Persistent Data Structures - An Introduction


Ordinary data structures are ephemeral implying that any update made to it destroys the old version and all we are left with is the updated latest one. Persistent Data Structures change this notion and allow us to hold multiple versions of a data structure at any given instant of time. This enables us to go back in "time" and access any version that we want.

In this essay, we take a detailed look into the world of Persistent Data Structures and see the basics of its implementation along with where exactly we can find them in action. This essay is meant to act as an exhaustive introduction to the topic and in future essays, we will dive deeper into the specifics of each data structure.

This essay is loosely based on the iconic paper published in 1986 titled Making Data Structures Persistent by James R. Driscoll, Neil Sarnak, Daniel D. Sleator, and Robert E. Tarjan.

Persistence

Persistent Data Structures preserve previous versions of themselves allowing us to revisit and audit any historical version. Depending on the operations allowed on the previous versions, persistence is classified into three categories

Partially Persistent

Partially Persistent Data Structures allows access to all the historical versions but allows modification to only the newest one. This typically makes historical versions of the data structure immutable (read-only).

https://user-images.githubusercontent.com/4745789/107117960-e4a66480-68a3-11eb-97a0-c8c412527471.png

Fully Persistent

Fully Persistent Data Structures allows access and modification to all the historical versions. It does not restrict any modifications whatsoever. This means we can typically revisit any historical version and modify it and thus fork out a new branch.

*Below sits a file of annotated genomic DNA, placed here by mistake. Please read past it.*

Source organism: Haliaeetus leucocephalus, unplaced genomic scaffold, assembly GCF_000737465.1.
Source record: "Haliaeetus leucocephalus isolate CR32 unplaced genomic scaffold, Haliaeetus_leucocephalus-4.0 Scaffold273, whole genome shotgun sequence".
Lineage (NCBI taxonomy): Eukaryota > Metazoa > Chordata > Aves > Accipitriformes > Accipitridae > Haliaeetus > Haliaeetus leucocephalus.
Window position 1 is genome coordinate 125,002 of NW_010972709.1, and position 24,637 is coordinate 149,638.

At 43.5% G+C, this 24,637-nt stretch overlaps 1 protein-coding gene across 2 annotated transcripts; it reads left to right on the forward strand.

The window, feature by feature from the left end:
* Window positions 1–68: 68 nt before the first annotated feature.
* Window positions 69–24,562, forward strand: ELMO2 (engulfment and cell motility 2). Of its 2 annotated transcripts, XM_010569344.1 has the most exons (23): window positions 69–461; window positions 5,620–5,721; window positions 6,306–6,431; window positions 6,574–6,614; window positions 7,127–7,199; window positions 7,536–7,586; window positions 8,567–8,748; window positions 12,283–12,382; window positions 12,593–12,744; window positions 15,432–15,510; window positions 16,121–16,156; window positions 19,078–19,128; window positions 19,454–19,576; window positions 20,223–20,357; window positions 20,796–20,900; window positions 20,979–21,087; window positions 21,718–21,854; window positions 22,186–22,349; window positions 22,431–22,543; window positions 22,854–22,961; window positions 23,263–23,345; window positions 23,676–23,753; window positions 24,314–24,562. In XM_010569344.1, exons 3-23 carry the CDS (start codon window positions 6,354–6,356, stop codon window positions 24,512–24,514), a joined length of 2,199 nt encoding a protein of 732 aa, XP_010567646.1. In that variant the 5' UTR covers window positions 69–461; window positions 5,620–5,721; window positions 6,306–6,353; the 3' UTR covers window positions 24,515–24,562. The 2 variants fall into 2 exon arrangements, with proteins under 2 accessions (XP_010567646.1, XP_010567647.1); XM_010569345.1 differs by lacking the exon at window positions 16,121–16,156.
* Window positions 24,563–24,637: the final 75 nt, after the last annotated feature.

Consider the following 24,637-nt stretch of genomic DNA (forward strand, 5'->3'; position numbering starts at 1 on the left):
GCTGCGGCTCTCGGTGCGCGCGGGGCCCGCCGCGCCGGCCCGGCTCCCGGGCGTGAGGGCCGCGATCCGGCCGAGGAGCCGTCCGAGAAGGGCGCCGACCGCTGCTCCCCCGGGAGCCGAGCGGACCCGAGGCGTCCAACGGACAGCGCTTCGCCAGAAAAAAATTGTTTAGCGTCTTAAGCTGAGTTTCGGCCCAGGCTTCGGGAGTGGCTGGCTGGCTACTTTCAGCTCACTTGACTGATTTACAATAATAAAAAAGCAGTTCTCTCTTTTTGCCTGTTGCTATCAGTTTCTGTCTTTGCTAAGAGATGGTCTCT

https://user-images.githubusercontent.com/4745789/107117958-e112dd80-68a3-11eb-971b-58034e693f44.png

Confluently Persistent

Confluently Persistent Data Structures allow modifications to historical versions while also allowing them to be merged with existing ones to create a new version from the previous two.

https://user-images.githubusercontent.com/4745789/107117954-da846600-68a3-11eb-9c34-b9489c170710.png

Applications of Persistent Data Structures

Persistent Data Structures find their applications spanning the entire spectrum of Computer Science, including but not limited to - Functional Programming Languages, Computational Geometry, Text Editors, and many more.

Functional Programming Languages

Functional Programming Languages are ideal candidates for incorporating Persistent Data Structures as they forbid, while some discourage, the mutability of underlying structures. These languages pass around states within functions and expect that they do not update the existing one but return a new state. Programming languages like Haskell, Clojure, Elm, Javascript, Scala have native Persistent implementations of data structures like Lists, Maps, Sets, and Trees.

Computational Geometry

One of the fundamental problems in Computational Geometry is the Point Location Problem which deals with identifying the region where the query point lies. A simpler version of the problem statement is to find if a point lies within or outside a given polygon. A popular solution to determine a solution to the Point Location problem statement uses Persistent Red-Black Trees.